Three dimensional bioprinting is being applied to tissue engineering and regenerative medicine as a manufacturing tool to produce 3D tissues and organs suitable for transplantation. In the present study, we use micro-extrusion based 3D bioprinting of hydrogels embedded with genetically corrected keratinocytes from recessive dystrophic epidermolysis bullosa (RDEB) to create skin grafts.
We first transfected the cells with highly efficient non-viral transfection vectors to generate collage type VII expressing RDEB keratinocytes that were previously incapable of producing the protein. It is our hypothesis that 3D bioprinting of these cells into functional skin equivalents can accelerate the wound healing process and prevents further blistering in RDEB patients. To print the cells into functional epidermal and dermal layers, a multi-responsive polymer (to temperature and UV light) is used.
Having these properties means this polymer can be easily tailored for 3D bioprinting and provides accurate control over the final mechanical properties of the hydrogel. The 3D printing presented an added advantage over conventional hydrogel preparations by replicating the wound bed structure and incorporating composite hydrogels for improved blood circulation and anti-inflammatory drug delivery.
About Ahmed Aied
Ahmed is a Cascade fellow at the school of pharmacy (University Of Nottingham) from the second call of the fellowship. CASCADE-FELLOWS is an exciting international fellowship programme for talented young researchers in Life Sciences, supported by the EU Marie Curie COFUND scheme.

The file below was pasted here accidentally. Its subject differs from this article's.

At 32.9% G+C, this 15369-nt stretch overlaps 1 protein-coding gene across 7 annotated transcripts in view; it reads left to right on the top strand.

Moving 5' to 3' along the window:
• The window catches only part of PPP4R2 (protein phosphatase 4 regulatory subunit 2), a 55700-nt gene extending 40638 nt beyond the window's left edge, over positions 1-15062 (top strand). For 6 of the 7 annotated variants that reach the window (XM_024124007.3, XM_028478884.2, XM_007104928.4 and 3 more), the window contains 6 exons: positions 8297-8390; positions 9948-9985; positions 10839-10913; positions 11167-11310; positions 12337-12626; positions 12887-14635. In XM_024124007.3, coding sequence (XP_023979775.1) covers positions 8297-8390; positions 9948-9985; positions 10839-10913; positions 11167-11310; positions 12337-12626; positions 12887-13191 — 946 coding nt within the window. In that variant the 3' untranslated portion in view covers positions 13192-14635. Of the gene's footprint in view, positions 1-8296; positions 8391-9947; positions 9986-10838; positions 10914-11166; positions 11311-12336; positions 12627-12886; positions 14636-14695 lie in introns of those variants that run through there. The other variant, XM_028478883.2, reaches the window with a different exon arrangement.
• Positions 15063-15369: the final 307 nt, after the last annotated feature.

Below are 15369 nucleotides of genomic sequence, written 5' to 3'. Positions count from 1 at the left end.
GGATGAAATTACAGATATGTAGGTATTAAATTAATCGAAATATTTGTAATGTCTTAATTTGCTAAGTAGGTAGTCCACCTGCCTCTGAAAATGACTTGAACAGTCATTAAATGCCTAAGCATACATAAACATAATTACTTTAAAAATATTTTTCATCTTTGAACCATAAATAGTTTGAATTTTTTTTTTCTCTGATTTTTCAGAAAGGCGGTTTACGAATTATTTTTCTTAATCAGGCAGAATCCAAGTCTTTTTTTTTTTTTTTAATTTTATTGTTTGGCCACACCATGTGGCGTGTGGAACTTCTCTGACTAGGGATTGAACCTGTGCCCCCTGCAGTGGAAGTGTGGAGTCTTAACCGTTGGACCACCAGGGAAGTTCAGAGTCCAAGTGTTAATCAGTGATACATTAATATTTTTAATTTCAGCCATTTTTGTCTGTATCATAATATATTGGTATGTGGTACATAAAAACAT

This fellowship funds a multi-disciplinary project in two of the most exciting and recent areas in medical research; tissue engineering, and 3D printing. In particular, his research is focused on developing smart and multi-responsive biomaterials for soft tissue repair utilizing accurate structural building through 3D printing.
Ahmed graduated with PhD in biomedical engineering in 2014 and has published more than 10 peer-reviewed papers in the field of tissue engineering and biopolymers. His aim is to build on this research by developing smart biomaterials for applications in tissue engineering.
This team (led by Professor Shakesheff and Drs Rose and Buttery) is affiliated with the Wolfson Centre for Stem Cells, Tissue Engineering & Modelling, within the Centre for Biomolecular Sciences (CBS).
CBS houses over 300 scientists in an environment that promotes core science and interdisciplinary research.
A total of £40 million has been invested to create an excellent blend of chemistry and biology laboratories.
The overall aim of tissue engineering research is to develop approaches to help restore full function and integrity to a tissue or organ that has been lost or damaged either through disease, congenital defect or traumatic injury. To achieve this, tissue engineering requires the ability to understand and co-ordinate the complex interactions between cells, inductive signals and scaffolds.